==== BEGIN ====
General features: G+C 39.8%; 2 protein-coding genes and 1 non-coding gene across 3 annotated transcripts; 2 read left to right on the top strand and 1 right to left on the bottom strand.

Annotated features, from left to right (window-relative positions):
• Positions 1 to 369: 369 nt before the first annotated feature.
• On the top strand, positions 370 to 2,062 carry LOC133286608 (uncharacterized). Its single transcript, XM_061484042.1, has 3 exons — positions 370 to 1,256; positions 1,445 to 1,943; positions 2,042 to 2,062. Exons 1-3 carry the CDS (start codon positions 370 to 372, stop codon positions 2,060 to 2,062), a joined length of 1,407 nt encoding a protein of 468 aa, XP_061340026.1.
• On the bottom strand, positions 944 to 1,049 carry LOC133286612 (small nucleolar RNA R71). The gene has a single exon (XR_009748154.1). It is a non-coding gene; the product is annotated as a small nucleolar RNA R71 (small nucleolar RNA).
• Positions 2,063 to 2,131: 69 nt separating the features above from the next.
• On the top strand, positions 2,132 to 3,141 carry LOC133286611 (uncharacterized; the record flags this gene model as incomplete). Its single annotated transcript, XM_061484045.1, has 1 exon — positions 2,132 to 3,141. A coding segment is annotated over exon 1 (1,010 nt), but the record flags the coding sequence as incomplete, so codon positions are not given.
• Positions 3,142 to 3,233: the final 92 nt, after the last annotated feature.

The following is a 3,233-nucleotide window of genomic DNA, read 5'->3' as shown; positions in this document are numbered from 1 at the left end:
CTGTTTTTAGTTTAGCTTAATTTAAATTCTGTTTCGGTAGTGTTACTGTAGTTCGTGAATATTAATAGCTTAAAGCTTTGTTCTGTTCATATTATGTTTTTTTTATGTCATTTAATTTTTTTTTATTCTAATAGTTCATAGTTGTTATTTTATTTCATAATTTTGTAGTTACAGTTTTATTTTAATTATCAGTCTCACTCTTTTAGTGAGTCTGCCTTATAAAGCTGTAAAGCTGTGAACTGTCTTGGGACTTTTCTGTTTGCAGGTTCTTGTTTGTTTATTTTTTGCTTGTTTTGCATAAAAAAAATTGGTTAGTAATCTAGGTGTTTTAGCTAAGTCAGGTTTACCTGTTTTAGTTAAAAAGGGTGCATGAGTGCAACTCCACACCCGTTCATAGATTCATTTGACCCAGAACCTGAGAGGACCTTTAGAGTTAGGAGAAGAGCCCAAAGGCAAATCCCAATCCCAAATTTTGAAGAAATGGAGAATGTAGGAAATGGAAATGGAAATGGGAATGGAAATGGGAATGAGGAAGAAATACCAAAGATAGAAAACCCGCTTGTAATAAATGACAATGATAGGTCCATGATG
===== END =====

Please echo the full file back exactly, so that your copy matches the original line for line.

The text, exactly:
General features: G+C 39.8%; 2 protein-coding genes and 1 non-coding gene across 3 annotated transcripts; 2 read left to right on the top strand and 1 right to left on the bottom strand.

Annotated features, from left to right (window-relative positions):
• Positions 1 to 369: 369 nt before the first annotated feature.
• On the top strand, positions 370 to 2,062 carry LOC133286608 (uncharacterized). Its single transcript, XM_061484042.1, has 3 exons — positions 370 to 1,256; positions 1,445 to 1,943; positions 2,042 to 2,062. Exons 1-3 carry the CDS (start codon positions 370 to 372, stop codon positions 2,060 to 2,062), a joined length of 1,407 nt encoding a protein of 468 aa, XP_061340026.1.
• On the bottom strand, positions 944 to 1,049 carry LOC133286612 (small nucleolar RNA R71). The gene has a single exon (XR_009748154.1). It is a non-coding gene; the product is annotated as a small nucleolar RNA R71 (small nucleolar RNA).
• Positions 2,063 to 2,131: 69 nt separating the features above from the next.
• On the top strand, positions 2,132 to 3,141 carry LOC133286611 (uncharacterized; the record flags this gene model as incomplete). Its single annotated transcript, XM_061484045.1, has 1 exon — positions 2,132 to 3,141. A coding segment is annotated over exon 1 (1,010 nt), but the record flags the coding sequence as incomplete, so codon positions are not given.
• Positions 3,142 to 3,233: the final 92 nt, after the last annotated feature.

The following is a 3,233-nucleotide window of genomic DNA, read 5'->3' as shown; positions in this document are numbered from 1 at the left end:
CTGTTTTTAGTTTAGCTTAATTTAAATTCTGTTTCGGTAGTGTTACTGTAGTTCGTGAATATTAATAGCTTAAAGCTTTGTTCTGTTCATATTATGTTTTTTTTATGTCATTTAATTTTTTTTTATTCTAATAGTTCATAGTTGTTATTTTATTTCATAATTTTGTAGTTACAGTTTTATTTTAATTATCAGTCTCACTCTTTTAGTGAGTCTGCCTTATAAAGCTGTAAAGCTGTGAACTGTCTTGGGACTTTTCTGTTTGCAGGTTCTTGTTTGTTTATTTTTTGCTTGTTTTGCATAAAAAAAATTGGTTAGTAATCTAGGTGTTTTAGCTAAGTCAGGTTTACCTGTTTTAGTTAAAAAGGGTGCATGAGTGCAACTCCACACCCGTTCATAGATTCATTTGACCCAGAACCTGAGAGGACCTTTAGAGTTAGGAGAAGAGCCCAAAGGCAAATCCCAATCCCAAATTTTGAAGAAATGGAGAATGTAGGAAATGGAAATGGAAATGGGAATGGAAATGGGAATGAGGAAGAAATACCAAAGATAGAAAACCCGCTTGTAATAAATGACAATGATAGGTCCATGATG